liven under my hand, this the 29r.h dyv
S.] 9f September. Anno Domini, 1902.
t W. W. EODGE,. J. P. N C.
)ISTRICT COURTOF THE UNITED
ST A rES-DISTRICT OF SOUTH
n the Matter of -
Charles J. Zobel, In Bankruptcy.
TN THIS 26TH DAY OF SEPTEM
ber, A. D., 1902, on reading the
oregoing petition it is ordered by the
~ourt that a hearing be had upon the
arae on the thirteenth day of October,
i.. D., 1902, before said Court, at
iharleston, in said District, at 11
'clock in the forenoon; and that notice
hereof be published in The Herald and
fews, a newspaper printed in said Dis
rict, and that all known creditors and
ther persons in interest may appear at
he said time and place and show cause,
E any they have, why the prayer of
he said petitioner should not be
And it is further ordered by the
jourt that the Clerk shall send by mail
o all known crzeditors copies of said
etition and. this order, addressed to
hem at their places of residence as
Witness the Honorable W. H. Braw
ey, ,Judge of said Court, and the seal
hereof, at Charleston, in said District,
>n the 26th day of September, A. D.,
C. J. C. HUTSON, Clerk.
[Seal of Court] ___ __
Real Estate for Sale.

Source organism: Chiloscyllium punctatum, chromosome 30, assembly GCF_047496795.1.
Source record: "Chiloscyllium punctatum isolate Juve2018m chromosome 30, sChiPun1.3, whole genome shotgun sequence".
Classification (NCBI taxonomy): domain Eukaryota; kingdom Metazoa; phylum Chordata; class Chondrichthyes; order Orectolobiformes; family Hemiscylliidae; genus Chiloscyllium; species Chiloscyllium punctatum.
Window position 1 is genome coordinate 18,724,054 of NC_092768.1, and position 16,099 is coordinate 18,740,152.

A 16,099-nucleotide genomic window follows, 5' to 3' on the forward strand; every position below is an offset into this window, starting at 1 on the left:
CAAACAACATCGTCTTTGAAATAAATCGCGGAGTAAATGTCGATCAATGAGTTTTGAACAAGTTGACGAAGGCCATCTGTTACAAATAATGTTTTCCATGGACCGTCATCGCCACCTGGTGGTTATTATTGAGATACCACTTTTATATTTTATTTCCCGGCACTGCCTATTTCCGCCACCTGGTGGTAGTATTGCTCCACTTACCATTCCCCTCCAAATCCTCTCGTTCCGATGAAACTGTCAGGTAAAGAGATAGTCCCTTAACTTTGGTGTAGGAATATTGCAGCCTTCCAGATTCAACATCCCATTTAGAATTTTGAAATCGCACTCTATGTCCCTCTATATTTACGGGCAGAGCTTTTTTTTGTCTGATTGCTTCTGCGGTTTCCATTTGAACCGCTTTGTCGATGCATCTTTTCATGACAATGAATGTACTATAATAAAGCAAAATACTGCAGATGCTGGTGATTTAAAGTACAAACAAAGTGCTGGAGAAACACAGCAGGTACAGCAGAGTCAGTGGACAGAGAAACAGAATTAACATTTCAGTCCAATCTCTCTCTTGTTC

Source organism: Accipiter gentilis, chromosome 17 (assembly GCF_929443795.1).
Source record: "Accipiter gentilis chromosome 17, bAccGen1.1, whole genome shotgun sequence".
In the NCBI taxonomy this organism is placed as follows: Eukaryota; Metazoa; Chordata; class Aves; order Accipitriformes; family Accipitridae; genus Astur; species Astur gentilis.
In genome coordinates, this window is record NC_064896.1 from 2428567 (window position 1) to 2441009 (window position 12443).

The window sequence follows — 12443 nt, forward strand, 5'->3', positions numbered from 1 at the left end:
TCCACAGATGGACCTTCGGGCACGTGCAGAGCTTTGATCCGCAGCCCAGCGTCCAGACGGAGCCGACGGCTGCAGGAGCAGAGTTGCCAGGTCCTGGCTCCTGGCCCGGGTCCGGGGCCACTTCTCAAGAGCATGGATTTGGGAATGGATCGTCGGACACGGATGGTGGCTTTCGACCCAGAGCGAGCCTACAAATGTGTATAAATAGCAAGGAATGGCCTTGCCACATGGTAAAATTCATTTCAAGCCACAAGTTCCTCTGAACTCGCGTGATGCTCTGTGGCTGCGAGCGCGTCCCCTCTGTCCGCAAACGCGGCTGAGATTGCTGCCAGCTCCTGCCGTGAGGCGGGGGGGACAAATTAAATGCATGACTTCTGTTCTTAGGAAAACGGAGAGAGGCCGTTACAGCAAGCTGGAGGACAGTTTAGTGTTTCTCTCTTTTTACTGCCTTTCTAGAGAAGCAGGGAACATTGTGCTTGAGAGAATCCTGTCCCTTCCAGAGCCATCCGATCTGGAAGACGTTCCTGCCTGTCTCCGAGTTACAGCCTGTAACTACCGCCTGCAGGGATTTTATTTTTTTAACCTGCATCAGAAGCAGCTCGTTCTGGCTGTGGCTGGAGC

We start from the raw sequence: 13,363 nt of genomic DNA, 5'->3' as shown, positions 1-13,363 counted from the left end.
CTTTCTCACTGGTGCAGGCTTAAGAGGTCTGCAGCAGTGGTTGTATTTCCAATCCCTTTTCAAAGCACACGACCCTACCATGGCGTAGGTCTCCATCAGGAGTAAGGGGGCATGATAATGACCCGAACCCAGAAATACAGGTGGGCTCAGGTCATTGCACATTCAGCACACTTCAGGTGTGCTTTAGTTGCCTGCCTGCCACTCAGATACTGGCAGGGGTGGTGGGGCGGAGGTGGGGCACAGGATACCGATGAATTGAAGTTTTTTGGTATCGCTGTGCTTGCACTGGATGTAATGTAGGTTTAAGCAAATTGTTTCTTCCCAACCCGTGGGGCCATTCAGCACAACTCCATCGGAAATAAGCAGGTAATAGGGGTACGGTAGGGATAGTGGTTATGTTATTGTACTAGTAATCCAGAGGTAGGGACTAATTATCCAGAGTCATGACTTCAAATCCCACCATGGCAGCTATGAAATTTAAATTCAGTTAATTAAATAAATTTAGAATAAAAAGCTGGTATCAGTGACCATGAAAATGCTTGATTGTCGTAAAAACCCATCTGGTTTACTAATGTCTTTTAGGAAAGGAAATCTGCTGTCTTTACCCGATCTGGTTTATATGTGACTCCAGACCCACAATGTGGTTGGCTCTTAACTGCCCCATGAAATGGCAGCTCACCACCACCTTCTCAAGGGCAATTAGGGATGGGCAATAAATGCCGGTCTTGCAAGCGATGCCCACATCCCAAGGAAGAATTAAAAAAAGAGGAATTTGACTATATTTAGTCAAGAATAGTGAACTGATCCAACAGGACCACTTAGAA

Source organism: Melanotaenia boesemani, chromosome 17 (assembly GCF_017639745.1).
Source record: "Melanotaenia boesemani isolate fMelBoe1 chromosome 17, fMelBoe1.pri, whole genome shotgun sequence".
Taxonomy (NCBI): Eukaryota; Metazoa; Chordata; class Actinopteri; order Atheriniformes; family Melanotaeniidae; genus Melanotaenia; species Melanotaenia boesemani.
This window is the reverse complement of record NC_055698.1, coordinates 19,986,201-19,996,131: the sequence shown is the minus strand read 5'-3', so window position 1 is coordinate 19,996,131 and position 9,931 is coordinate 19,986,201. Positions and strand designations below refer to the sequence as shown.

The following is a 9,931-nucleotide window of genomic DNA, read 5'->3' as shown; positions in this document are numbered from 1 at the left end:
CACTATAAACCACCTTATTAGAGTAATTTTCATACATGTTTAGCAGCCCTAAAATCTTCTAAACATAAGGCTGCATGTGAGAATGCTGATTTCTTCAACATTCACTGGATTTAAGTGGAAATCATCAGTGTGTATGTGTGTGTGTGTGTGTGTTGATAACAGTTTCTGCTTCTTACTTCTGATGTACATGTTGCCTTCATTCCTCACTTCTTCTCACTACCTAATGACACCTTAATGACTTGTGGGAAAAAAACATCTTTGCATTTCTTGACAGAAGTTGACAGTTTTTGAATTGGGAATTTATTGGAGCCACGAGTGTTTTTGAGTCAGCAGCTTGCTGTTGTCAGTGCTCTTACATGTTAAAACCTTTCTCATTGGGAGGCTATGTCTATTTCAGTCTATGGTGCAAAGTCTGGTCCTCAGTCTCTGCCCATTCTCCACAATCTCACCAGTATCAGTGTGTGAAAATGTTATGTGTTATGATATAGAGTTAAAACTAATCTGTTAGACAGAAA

~NE TEN-ROOM HOUSE, ON A
.Three-Acre Lot on west side of
ow . High elevation, good outbuild
ns and well, accessible to electric
iglts and the water works. Can be
Lad on easy terms.
One three-room house with half acre
f land. Building new, with well. A
argain can be had in the property.
717 acres of land on Enoree River.
ontains fine grass meadows and hay
or harvesting. A good stock farm.
Purchaser may make small cash pay
rent, and balance in instalments for
965 acres, near Whitmire, with good
rnprovements. A good stoc kfarm
rith a cash payment of $500 or $1,000,
alance of purchase'money can be made
n instalments for six years. -
75 acres, six miles west of town, near
~mra church. Good farm house and
uidings. A sale can be made on easy
erms-one-third cash, and the balance
83 acres, near Maybinton, S. C. Be
ig uncultivated, except a small part,
;may be bought at very low figures.
For further inform ation apply to
M. A. CARLISLE,
'resident National Bank of Newberry.
Winter Trade at
nost complete . stock of Reliable
er carried, with the greatest at
s. We invite a- comparison with
, Quality, Quantity and Price.
'all and will not be undersold by
uy at COPELAND BROS. when:
goods and get the prices, and it
ed is a dollar made. Do your
dollars. We can show you ex